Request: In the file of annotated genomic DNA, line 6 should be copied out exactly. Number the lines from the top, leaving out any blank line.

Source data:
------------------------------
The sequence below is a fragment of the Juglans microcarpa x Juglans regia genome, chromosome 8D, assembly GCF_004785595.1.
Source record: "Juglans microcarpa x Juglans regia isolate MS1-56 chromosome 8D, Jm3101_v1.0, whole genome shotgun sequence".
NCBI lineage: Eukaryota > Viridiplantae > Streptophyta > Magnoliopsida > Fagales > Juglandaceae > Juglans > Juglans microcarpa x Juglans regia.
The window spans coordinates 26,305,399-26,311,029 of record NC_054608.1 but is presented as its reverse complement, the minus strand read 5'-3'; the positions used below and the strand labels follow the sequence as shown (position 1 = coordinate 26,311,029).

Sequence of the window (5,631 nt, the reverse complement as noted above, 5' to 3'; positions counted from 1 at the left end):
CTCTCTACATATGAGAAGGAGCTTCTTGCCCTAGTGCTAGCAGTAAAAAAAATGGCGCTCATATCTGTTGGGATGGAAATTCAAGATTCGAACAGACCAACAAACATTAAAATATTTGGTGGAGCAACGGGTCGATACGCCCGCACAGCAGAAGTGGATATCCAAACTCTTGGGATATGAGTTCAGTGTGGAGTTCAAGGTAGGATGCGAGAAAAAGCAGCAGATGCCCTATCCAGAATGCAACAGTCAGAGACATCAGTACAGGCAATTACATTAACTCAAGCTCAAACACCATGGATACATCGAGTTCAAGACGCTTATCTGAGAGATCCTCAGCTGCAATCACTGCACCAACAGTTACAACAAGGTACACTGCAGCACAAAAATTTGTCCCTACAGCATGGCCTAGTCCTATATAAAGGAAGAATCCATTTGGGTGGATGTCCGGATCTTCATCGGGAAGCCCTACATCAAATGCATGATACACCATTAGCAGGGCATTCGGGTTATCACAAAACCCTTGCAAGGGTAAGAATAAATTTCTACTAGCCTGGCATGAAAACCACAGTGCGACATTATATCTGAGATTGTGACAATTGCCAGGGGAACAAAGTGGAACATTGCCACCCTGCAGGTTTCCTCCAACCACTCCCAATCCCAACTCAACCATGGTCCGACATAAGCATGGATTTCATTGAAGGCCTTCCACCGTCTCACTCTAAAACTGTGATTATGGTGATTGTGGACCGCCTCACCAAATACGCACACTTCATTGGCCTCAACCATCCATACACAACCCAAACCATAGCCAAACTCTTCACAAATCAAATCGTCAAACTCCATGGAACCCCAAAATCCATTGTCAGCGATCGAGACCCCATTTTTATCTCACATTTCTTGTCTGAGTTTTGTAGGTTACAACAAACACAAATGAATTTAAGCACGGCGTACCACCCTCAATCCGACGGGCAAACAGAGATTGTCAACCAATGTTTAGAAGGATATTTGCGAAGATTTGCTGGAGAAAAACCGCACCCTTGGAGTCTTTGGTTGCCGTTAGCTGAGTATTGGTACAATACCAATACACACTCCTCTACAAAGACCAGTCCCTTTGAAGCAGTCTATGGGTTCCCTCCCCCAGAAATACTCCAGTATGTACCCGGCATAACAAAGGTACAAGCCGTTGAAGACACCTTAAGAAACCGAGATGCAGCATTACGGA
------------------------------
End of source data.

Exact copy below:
CTCTCTACATATGAGAAGGAGCTTCTTGCCCTAGTGCTAGCAGTAAAAAAAATGGCGCTCATATCTGTTGGGATGGAAATTCAAGATTCGAACAGACCAACAAACATTAAAATATTTGGTGGAGCAACGGGTCGATACGCCCGCACAGCAGAAGTGGATATCCAAACTCTTGGGATATGAGTTCAGTGTGGAGTTCAAGGTAGGATGCGAGAAAAAGCAGCAGATGCCCTATCCAGAATGCAACAGTCAGAGACATCAGTACAGGCAATTACATTAACTCAAGCTCAAACACCATGGATACATCGAGTTCAAGACGCTTATCTGAGAGATCCTCAGCTGCAATCACTGCACCAACAGTTACAACAAGGTACACTGCAGCACAAAAATTTGTCCCTACAGCATGGCCTAGTCCTATATAAAGGAAGAATCCATTTGGGTGGATGTCCGGATCTTCATCGGGAAGCCCTACATCAAATGCATGATACACCATTAGCAGGGCATTCGGGTTATCACAAAACCCTTGCAAGGGTAAGAATAAATTTCTACTAGCCTGGCATGAAAACCACAGTGCGACATTATATCTGAGATTGTGACAATTGCCAGGGGAACAAAGTGGAACATTGCCACCCTGCAGGTTTCCTCCAACCACTCCCAATCCCAACTCAACCATGGTCCGACATAAGCATGGATTTCATTGAAGGCCTTCCACCGTCTCACTCTAAAACTGTGATTATGGTGATTGTGGACCGCCTCACCAAATACGCACACTTCATTGGCCTCAACCATCCATACACAACCCAAACCATAGCCAAACTCTTCACAAATCAAATCGTCAAACTCCATGGAACCCCAAAATCCATTGTCAGCGATCGAGACCCCATTTTTATCTCACATTTCTTGTCTGAGTTTTGTAGGTTACAACAAACACAAATGAATTTAAGCACGGCGTACCACCCTCAATCCGACGGGCAAACAGAGATTGTCAACCAATGTTTAGAAGGATATTTGCGAAGATTTGCTGGAGAAAAACCGCACCCTTGGAGTCTTTGGTTGCCGTTAGCTGAGTATTGGTACAATACCAATACACACTCCTCTACAAAGACCAGTCCCTTTGAAGCAGTCTATGGGTTCCCTCCCCCAGAAATACTCCAGTATGTACCCGGCATAACAAAGGTACAAGCCGTTGAAGACACCTTAAGAAACCGAGATGCAGCATTACGGA